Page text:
FOR IMMEDIATE RELEASE:
November 1, 2001
FOR CURRENT MISSOURI RIVER PLAN
ST. JOSEPH – On November 1, 2001, the U.S. Army Corps of Engineers held the first of four public workshops and hearings scheduled in Missouri regarding future management of the Missouri River. Members of the Coalition to Protect the Missouri
River (CPR) were out in record numbers for the hearing in St. Joseph to testify in support of the Current Water Control Plan for the Missouri River.
At the hearing, Randy Asbury, CPR Executive Director, expressed agriculture’s concerns with four of the six Corps alternatives proposing a “spring rise” plan. “Flood plain farmers face natural risks of flooding and inland drainage problems. Too much moisture is as detrimental to crop production as too little moisture.
For this reason, we are greatly concerned with the spring rise alternatives. Man-made river flows increasing the risk of flooding and inland drainage problems are unacceptable.
“No logical justification exists for the increased exposure for flooding of 1.4 million acres of prime farmland. Federal agencies cannot rationalize the threat to approximately 30,400 buildings worth approximately $17.6 billion in order to create less than 164 acres of bird habitat and a fish-spawning cue that may or may not help the pallid sturgeon. The Missouri River watershed drains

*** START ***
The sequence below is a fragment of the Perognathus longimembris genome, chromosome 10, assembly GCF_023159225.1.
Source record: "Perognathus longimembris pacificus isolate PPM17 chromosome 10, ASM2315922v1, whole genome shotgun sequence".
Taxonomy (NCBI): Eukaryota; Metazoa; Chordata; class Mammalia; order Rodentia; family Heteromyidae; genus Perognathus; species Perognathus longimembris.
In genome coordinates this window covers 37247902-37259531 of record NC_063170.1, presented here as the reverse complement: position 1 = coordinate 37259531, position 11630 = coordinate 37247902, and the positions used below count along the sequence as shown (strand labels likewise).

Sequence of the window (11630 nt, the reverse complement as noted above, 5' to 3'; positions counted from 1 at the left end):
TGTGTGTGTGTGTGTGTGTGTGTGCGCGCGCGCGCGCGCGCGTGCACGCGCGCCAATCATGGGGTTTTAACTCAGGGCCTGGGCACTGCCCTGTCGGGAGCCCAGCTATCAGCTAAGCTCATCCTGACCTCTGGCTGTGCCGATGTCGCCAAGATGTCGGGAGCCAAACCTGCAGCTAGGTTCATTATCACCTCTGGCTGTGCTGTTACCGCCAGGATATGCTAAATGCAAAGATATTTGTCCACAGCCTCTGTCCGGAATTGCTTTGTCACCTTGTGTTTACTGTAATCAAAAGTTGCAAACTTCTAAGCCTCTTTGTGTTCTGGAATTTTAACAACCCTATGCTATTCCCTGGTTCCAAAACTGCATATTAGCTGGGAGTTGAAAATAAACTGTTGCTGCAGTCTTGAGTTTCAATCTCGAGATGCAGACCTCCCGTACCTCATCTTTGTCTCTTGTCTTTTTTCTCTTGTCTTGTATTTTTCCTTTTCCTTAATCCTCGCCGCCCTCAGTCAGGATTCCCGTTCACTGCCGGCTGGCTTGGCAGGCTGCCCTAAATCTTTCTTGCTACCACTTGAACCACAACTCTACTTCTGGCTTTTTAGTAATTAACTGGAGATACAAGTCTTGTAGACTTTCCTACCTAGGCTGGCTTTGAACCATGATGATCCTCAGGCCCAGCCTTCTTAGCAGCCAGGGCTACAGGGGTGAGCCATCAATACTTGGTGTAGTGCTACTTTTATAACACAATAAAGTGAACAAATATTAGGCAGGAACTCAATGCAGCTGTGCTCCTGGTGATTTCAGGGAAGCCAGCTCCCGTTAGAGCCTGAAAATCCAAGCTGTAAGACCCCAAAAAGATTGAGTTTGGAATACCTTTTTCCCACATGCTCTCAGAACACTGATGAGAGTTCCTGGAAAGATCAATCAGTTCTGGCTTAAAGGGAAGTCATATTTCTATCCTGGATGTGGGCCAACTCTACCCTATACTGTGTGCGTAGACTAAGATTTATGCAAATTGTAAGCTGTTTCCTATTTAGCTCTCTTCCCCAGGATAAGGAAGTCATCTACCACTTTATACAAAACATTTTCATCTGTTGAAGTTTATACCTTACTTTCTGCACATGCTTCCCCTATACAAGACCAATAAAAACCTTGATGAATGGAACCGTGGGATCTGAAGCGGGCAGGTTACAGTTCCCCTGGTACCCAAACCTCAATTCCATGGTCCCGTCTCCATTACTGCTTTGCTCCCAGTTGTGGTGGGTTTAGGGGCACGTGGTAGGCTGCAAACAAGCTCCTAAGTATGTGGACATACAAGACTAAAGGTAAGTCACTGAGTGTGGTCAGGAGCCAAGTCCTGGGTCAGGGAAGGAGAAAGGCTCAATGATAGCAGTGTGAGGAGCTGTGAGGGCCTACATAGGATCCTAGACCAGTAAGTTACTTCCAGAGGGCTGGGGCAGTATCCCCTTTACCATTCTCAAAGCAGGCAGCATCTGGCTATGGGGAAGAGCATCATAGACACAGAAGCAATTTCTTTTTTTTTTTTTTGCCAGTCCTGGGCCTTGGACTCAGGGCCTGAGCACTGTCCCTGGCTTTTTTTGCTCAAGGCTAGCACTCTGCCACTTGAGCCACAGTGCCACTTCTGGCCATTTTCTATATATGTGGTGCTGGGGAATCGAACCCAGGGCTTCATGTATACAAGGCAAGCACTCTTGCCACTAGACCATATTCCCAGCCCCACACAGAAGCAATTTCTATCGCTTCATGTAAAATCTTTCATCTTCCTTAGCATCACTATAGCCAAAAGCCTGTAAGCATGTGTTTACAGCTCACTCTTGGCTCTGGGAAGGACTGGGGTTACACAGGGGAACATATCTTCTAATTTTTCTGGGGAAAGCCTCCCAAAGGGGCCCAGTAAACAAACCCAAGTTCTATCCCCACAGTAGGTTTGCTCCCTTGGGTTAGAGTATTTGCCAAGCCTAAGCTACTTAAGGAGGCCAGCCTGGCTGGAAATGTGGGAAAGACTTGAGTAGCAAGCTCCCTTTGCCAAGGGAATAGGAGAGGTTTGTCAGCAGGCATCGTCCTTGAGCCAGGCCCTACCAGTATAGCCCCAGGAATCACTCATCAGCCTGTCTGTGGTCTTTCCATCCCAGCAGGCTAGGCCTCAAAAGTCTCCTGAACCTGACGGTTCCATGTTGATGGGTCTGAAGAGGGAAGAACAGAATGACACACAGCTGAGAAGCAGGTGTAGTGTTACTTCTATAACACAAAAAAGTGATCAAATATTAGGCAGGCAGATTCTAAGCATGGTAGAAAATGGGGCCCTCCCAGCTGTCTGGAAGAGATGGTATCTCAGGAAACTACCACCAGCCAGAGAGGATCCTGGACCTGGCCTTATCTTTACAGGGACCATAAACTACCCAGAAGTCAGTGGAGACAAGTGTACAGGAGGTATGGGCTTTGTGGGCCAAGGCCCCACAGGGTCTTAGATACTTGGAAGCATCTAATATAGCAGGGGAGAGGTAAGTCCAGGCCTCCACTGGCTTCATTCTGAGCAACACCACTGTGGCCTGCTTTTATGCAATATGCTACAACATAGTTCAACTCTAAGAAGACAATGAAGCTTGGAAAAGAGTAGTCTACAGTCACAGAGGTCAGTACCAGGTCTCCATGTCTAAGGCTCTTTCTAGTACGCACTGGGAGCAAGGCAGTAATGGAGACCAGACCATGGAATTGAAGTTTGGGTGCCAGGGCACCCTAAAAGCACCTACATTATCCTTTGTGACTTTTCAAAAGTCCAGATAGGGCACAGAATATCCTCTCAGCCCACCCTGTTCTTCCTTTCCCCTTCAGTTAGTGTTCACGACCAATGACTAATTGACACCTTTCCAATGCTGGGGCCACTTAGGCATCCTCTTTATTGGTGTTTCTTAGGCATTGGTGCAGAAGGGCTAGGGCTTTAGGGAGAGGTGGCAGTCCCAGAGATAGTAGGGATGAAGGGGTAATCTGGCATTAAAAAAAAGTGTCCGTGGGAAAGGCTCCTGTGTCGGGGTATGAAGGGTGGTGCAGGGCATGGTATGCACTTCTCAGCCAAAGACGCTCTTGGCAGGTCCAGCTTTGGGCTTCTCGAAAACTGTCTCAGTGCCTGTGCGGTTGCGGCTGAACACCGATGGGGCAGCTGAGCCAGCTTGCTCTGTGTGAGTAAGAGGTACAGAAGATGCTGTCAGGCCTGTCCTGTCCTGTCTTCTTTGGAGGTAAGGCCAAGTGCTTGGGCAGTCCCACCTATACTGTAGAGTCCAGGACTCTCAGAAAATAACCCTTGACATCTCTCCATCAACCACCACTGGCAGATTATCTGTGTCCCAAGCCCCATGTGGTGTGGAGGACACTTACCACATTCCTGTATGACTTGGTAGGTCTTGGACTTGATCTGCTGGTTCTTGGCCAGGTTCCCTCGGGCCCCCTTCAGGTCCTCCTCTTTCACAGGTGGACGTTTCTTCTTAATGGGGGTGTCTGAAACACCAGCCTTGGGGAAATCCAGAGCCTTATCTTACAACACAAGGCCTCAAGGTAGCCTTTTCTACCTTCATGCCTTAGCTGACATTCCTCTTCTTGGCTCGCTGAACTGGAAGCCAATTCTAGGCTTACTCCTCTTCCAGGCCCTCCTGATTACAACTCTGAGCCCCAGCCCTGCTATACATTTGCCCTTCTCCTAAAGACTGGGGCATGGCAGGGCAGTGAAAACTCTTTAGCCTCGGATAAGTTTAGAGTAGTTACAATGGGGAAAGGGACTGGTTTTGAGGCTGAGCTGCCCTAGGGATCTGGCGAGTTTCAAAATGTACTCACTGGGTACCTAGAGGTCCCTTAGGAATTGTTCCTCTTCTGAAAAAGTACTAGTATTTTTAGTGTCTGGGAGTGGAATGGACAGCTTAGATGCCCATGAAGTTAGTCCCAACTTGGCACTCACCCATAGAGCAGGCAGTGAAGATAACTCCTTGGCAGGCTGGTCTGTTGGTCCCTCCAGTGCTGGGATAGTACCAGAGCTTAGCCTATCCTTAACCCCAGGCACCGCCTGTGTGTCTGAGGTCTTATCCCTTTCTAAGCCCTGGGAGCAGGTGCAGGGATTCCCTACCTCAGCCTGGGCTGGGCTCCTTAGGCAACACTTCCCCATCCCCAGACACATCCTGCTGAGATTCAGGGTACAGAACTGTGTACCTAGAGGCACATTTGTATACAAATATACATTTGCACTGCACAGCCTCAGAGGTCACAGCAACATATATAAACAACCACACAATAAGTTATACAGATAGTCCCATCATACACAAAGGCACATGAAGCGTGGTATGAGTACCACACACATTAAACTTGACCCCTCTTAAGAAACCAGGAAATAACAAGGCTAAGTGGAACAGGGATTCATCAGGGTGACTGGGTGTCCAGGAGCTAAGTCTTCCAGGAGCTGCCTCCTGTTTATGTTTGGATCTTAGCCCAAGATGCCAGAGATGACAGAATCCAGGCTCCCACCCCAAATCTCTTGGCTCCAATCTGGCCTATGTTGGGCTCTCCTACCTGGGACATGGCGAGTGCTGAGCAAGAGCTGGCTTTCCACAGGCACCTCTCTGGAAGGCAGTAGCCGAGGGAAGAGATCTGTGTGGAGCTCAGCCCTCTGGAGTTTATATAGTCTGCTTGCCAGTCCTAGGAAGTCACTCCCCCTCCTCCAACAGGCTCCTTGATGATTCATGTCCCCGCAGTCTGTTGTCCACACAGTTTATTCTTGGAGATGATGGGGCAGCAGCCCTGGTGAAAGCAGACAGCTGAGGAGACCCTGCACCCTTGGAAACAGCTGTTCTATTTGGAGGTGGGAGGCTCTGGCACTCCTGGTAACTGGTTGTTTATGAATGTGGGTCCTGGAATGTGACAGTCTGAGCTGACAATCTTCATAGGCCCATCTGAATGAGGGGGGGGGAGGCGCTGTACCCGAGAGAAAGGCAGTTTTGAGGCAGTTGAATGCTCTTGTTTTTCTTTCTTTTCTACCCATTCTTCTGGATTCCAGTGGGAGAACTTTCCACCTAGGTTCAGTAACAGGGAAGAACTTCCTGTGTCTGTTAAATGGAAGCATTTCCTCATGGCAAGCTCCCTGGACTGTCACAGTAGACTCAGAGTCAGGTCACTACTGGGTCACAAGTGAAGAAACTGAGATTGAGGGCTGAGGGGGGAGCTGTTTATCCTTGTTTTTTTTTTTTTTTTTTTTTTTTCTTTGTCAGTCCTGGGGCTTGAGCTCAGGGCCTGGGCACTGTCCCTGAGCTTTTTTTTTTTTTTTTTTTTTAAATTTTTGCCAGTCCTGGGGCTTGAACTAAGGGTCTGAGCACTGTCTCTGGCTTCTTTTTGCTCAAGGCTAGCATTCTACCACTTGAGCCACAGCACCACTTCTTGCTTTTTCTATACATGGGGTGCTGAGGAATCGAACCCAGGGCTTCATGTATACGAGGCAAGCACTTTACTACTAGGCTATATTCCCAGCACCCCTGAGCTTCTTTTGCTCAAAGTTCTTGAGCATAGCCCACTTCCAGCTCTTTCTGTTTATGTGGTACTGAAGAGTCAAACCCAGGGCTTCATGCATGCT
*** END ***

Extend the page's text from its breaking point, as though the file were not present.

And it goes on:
one-sixth of the United States over an eight-state area and the river itself is 2,341 miles long, yet the resulting benefit (from a spring rise) to sandbar acreage is miniscule.”
Asbury pointed out the problem of incidental rainfall turning the spring rise into a major flood. “It takes 10-11 days for any releases from Gavins Point in South Dakota to travel to St. Louis. The Corps admittedly doesn’t have the technical
capability to forecast a rain event or rain runoff. In spite of this, we’re expected to trust once additional water is released from Gavins Point, no major rain event will occur and combine with the artificial rise to create flood conditions or inland drainage problems.
“Any flood event is significant to those who experience it. We are asked to accept this risk for the promise of additional sandbar acreages so small it could be created with dozers and draglines, or for the promise pallid sturgeon might spawn. The inadequate claims for species improvements do not justify the far-reaching risk of these proposals. A cost-benefit analysis of spring
rise proposals shows the threat of financial catastrophe to agricultural interests far outweighs any species’ benefits.
“Consequently, of the six alternatives under consideration, we must support the Current Water Control Plan as the option of choice. Agriculture should not have to labor under the burden or accept the risk of any adverse consequences resulting from proposals based on speculation and producing negligible or indefinite results. Our coalition urges the Corps to continue with
the Current Water Control Plan.”